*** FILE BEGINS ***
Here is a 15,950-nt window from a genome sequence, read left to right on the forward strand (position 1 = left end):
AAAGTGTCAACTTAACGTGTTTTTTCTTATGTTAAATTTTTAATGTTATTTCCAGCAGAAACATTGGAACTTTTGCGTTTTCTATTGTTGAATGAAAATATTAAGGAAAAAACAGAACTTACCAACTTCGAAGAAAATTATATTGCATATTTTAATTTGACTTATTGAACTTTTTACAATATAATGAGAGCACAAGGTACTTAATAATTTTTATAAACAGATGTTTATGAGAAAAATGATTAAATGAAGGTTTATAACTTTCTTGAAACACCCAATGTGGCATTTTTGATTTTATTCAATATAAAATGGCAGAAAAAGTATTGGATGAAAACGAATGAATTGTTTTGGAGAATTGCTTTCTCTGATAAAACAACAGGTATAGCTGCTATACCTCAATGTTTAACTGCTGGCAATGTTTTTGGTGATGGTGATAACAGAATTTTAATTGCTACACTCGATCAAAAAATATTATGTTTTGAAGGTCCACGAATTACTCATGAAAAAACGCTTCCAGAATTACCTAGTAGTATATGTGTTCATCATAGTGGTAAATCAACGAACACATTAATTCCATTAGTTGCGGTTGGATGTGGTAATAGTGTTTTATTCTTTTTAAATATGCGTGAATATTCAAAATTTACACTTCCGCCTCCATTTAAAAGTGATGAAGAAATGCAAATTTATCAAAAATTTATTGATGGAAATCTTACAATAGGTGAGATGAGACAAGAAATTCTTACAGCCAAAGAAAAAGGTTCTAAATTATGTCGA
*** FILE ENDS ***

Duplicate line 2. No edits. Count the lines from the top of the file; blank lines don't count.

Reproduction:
AAAGTGTCAACTTAACGTGTTTTTTCTTATGTTAAATTTTTAATGTTATTTCCAGCAGAAACATTGGAACTTTTGCGTTTTCTATTGTTGAATGAAAATATTAAGGAAAAAACAGAACTTACCAACTTCGAAGAAAATTATATTGCATATTTTAATTTGACTTATTGAACTTTTTACAATATAATGAGAGCACAAGGTACTTAATAATTTTTATAAACAGATGTTTATGAGAAAAATGATTAAATGAAGGTTTATAACTTTCTTGAAACACCCAATGTGGCATTTTTGATTTTATTCAATATAAAATGGCAGAAAAAGTATTGGATGAAAACGAATGAATTGTTTTGGAGAATTGCTTTCTCTGATAAAACAACAGGTATAGCTGCTATACCTCAATGTTTAACTGCTGGCAATGTTTTTGGTGATGGTGATAACAGAATTTTAATTGCTACACTCGATCAAAAAATATTATGTTTTGAAGGTCCACGAATTACTCATGAAAAAACGCTTCCAGAATTACCTAGTAGTATATGTGTTCATCATAGTGGTAAATCAACGAACACATTAATTCCATTAGTTGCGGTTGGATGTGGTAATAGTGTTTTATTCTTTTTAAATATGCGTGAATATTCAAAATTTACACTTCCGCCTCCATTTAAAAGTGATGAAGAAATGCAAATTTATCAAAAATTTATTGATGGAAATCTTACAATAGGTGAGATGAGACAAGAAATTCTTACAGCCAAAGAAAAAGGTTCTAAATTATGTCGA